Ontario Hall

Ontario Hall, Western's nicest first-year residence, Nov. 14, 2019.

The provincial government spent weeks asking Ontario families to avoid gathering this Thanksgiving. London’s Mayor and the local health unit urged students to “keep their gatherings to household members or take the annual festivities online.” 

Even Western University’s president Alan Shepard sent an email Wednesday night — albeit after most had already made travel plans — asking students to stay in London for the long weekend. 

And what did Western do over the holiday weekend? They closed all residence cafeterias except one in Ontario Hall. 

Ontario Hall is on the south side of campus, a 15 minute walk from both Medway-Sydenham Hall and Saugeen-Maitland Hall. But, even beyond the obvious inconvenience to students who chose to listen to health authorities and not go home for the holidays — and deterrent for students who may have otherwise stayed in London — the decision to close residence cafeterias was dangerous to the health and well-being of our community.  

Closing the cafeterias went directly against Western’s own policies designed to keep students and residence staff safe. Students have been barred from entering residences and eating in cafeterias that aren’t their own since the beginning of classes — all as a measure to prevent potential spread between buildings. 

To then pretend this was a normal Thanksgiving — especially after asking students to stay in town — and take advantage of a cost-saving opportunity to shut down cafeterias was nothing but gross negligence on Western’s part.

The university said their plan to reduce dining hall services was “due to significantly reduced numbers of students staying in residence over the long weekend.” But, even if there was a mass exodus of students over the long weekend — going against all public health guidance — that’s still no excuse for the impossible position Western put those who did listen and made the tough choice to remain behind in.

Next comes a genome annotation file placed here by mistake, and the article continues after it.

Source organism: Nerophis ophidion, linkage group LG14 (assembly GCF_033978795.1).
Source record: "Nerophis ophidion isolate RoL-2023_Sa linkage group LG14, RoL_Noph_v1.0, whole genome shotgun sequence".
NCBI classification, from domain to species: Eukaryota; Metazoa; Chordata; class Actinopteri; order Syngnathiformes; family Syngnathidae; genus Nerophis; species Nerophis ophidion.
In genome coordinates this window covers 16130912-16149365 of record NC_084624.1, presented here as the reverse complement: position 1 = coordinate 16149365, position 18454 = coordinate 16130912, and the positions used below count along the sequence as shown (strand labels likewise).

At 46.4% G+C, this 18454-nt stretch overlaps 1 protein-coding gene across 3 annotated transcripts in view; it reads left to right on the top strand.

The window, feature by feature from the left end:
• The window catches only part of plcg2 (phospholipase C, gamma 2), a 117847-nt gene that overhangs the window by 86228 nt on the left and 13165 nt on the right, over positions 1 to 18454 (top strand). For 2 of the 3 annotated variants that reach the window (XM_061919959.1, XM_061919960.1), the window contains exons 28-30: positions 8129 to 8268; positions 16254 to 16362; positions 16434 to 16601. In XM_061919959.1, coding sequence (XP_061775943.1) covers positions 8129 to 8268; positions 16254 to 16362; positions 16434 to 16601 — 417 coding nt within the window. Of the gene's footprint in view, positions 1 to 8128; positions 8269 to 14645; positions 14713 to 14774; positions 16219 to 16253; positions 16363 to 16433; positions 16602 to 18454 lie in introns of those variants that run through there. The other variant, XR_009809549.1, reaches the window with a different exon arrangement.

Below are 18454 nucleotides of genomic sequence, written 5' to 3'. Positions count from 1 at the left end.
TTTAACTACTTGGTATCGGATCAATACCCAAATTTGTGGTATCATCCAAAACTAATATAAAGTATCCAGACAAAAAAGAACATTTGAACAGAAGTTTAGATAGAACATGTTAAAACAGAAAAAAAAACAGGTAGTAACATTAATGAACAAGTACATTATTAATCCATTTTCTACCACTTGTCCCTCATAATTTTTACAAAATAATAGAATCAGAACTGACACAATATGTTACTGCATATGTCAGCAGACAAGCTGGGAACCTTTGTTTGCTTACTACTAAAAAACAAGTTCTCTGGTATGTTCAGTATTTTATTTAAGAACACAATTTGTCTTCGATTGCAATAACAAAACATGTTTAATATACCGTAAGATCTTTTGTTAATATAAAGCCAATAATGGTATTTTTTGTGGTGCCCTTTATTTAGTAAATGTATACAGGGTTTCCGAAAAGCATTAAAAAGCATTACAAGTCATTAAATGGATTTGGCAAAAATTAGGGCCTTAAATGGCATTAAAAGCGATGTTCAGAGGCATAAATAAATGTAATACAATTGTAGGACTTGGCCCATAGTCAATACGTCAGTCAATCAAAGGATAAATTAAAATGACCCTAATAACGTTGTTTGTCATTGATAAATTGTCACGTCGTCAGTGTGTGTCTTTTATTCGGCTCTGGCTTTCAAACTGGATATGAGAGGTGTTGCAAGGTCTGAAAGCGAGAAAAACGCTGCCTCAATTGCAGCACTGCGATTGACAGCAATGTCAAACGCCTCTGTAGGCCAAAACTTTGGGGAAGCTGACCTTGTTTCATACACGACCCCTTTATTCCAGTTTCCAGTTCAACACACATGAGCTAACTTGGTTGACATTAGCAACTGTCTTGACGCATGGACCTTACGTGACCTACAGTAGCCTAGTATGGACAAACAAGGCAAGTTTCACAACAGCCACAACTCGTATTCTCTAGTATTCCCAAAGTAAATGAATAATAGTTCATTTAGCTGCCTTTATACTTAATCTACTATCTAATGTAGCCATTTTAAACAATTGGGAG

The outbreak in London Hall was announced Sunday night, meaning students who lived on the same floor as a positive case could have been using the Ontario Hall cafeteria along with almost every other first-year student who stayed in the city last weekend. 

Even after the London Hall's outbreak, students who live in the residence, but on different floors from the positive cases, were not quarantined and told to continue using the communal cafeteria — even as the detected COVID-19 cases in residence were spread across several floors.

When a patron of a restaurant tests positive, everyone else at the establishment is contact traced and told to seek testing. If these are our public health guidelines, only quarantining students who live on the same floor as a positive case in London Hall — even when all students shared the same eating space — makes no sense. 

Closing the cafeterias put the safety of students who listened to health authorities at risk. If it is dangerous for students from different buildings to share cafeterias during the school week, it is dangerous for them to share on a holiday weekend.

Students residences are not like apartment buildings. Even in a pandemic, students in dorms share cafeterias, common areas and — in some cases — even bathrooms. If anything, distancing measures should be heightened in residence buildings, not cut for cost-savings like they were this Thanksgiving. 


Hope Mahood is the Coordinating Editor of news and opinions for volume 114. Email her at opinions@westerngazette.ca or find her on Twitter @hope_mahood

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